“Unfortunately, we know far too little about the prevalence of both endangered and common species in our environment. We don’t even know what species exist in numerous habitat types – which means that we can’t assess how important an area is for biodiversity locally or for an entire region, like a county,” Herfindal says.
Even in areas where nature has changed, it has value.
Gunhild Setten, a professor in NTNU’s Department of Geography, points out that we also have to remember that opinions about the concept of value can vary widely. While the value of a motorway can be measured in shorter travel time, traffic safety or jobs, quantifying the value of nature for people who experience how the surrounding areas are being destroyed is more difficult.
“And, it’s important to emphasize that even in areas where nature has changed, it has value. So we need to take a closer look at what nature really means for different interests. Different ways of valuing nature need to become more nuanced and visible, and we have to stress the value of nature better when we consider interventions,” says Setten.
Can everything be sacrificed if the price is right?
But can this kind of information be misused? Couldn’t assigning a concrete value mean that some natural areas might be in even greater danger of development, if the value of what we get back is high enough? Just because a certain model deems it profitable?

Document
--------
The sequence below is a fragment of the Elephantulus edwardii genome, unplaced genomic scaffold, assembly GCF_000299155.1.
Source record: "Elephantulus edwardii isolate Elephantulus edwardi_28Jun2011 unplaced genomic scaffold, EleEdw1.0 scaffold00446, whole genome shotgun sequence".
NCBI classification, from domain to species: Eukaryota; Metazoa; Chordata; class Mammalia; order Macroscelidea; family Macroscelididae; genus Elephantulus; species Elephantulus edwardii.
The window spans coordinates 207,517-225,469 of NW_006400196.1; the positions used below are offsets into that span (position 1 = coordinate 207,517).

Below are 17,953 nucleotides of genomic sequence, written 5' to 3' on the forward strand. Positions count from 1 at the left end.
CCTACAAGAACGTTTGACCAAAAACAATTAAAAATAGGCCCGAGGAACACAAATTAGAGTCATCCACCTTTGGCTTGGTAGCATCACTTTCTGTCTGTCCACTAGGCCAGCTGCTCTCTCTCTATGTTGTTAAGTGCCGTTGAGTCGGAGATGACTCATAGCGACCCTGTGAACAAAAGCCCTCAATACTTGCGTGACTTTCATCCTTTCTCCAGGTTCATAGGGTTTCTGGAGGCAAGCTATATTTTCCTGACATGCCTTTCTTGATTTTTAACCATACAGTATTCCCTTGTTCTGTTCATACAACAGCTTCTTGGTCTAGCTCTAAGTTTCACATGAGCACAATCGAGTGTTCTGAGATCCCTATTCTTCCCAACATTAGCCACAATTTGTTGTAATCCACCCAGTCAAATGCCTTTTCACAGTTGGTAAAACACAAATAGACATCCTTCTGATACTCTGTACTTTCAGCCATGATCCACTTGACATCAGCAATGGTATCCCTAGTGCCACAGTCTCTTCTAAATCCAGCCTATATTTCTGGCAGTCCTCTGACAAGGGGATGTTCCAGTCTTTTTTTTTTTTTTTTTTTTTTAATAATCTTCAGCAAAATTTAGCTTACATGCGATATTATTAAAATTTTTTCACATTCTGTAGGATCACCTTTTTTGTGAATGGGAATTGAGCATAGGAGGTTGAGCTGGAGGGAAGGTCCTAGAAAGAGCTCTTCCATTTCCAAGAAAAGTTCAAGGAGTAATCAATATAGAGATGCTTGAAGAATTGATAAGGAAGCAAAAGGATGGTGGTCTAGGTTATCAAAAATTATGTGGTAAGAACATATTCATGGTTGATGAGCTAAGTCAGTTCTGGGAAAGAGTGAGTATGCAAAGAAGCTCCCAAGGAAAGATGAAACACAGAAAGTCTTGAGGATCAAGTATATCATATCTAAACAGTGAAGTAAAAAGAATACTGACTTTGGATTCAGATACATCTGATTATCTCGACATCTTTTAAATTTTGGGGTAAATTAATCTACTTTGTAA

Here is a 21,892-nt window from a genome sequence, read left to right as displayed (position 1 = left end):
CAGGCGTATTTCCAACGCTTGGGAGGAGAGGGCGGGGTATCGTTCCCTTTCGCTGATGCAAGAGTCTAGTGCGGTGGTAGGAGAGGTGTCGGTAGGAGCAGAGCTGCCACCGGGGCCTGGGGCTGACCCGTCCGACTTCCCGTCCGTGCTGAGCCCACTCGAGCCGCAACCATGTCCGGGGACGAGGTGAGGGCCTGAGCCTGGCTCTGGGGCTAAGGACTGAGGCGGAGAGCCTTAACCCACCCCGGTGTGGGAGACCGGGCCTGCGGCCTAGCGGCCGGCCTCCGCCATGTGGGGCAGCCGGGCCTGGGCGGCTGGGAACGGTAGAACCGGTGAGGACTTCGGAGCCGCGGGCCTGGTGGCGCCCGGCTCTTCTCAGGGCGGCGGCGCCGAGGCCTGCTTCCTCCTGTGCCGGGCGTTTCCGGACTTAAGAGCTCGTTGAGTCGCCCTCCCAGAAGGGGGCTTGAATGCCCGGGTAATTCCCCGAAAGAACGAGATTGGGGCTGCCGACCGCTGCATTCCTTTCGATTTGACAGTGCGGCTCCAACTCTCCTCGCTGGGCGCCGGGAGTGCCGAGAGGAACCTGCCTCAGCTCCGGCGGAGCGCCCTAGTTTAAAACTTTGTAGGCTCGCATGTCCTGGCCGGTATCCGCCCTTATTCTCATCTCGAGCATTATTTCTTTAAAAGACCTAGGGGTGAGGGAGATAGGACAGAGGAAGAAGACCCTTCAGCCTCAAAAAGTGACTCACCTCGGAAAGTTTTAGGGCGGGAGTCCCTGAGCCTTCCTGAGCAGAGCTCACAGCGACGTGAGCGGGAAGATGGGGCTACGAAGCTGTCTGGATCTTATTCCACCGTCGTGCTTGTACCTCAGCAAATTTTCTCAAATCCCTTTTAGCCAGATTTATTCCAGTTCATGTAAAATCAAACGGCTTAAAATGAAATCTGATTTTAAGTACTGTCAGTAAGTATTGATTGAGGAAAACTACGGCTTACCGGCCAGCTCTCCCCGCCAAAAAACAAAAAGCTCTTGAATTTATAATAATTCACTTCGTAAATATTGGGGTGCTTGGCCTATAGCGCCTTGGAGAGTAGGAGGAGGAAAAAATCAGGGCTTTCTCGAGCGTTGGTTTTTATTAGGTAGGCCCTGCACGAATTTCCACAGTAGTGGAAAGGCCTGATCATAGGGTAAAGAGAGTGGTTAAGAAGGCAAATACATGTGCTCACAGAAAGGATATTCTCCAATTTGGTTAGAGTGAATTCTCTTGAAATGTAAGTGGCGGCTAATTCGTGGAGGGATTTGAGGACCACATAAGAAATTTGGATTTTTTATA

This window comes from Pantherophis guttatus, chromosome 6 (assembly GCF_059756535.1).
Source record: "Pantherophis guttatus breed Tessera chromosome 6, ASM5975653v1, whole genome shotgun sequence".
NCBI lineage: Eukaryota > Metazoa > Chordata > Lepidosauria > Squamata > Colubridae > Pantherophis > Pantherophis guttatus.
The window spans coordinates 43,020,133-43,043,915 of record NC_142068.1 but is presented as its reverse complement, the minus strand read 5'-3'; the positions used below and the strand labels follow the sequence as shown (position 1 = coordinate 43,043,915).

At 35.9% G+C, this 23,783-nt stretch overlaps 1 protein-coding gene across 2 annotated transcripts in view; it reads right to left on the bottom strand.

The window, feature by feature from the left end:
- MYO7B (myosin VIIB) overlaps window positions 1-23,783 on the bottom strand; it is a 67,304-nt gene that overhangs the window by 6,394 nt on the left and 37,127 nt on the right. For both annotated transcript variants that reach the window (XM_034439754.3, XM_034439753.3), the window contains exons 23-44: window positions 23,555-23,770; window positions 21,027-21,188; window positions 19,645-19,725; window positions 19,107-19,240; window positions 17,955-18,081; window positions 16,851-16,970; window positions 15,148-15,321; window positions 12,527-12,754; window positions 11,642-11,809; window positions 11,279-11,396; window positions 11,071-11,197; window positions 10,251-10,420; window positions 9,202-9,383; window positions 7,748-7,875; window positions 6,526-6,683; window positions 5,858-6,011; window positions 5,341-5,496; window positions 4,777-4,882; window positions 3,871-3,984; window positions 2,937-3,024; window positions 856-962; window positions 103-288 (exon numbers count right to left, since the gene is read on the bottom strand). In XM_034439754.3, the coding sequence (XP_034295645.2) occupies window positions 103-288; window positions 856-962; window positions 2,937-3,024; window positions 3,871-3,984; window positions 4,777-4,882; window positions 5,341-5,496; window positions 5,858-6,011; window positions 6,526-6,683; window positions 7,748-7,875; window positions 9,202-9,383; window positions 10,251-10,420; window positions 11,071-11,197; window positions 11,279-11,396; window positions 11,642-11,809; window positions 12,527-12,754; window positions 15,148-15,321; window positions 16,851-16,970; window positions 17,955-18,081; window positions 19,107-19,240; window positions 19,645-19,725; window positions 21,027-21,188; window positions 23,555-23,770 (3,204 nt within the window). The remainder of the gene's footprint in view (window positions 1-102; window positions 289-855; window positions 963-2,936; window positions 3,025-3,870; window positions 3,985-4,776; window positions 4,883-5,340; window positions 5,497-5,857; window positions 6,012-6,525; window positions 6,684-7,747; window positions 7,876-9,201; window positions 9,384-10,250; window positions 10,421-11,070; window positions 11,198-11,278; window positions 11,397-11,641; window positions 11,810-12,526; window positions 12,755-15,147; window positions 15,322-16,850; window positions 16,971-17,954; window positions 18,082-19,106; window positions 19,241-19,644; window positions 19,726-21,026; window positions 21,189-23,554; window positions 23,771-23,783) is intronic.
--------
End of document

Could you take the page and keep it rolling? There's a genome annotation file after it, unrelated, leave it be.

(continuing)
“I find it difficult to imagine that more information and knowledge could make the situation worse, if we look at how major development cases have been carried out in recent decades,” Herfindal said.
The environmental basis underlying many decisions is often quite deficient.
The wind turbines at Smøla have killed more than a hundred sea eagles.
“Our impression is that the lack of documenting important environmental values will be interpreted as meaning that no important such values exist in an area that someone plans to develop. One of the reasons for this lack of knowledge is that few or no specific content requirements are set for impact assessments to identify the environmental effects of encroaching on a natural area. We also lack a more comprehensive management of natural areas,” Herfindal says.
Log forests and kill sea eagles?
Clear rules are needed. Recent international news reported that natural areas like the Blue Mountains in Australia and Yosemite in the USA emit more CO2 than they absorb. Taken to the extreme, the thought could cross someone’s mind that we should get rid of the forests and instead put up some wind turbines or solar panels in the name of climate.
This is not always just theory either. The wind turbines at Smøla in Møre og Romsdal county have killed hundreds of sea eagles.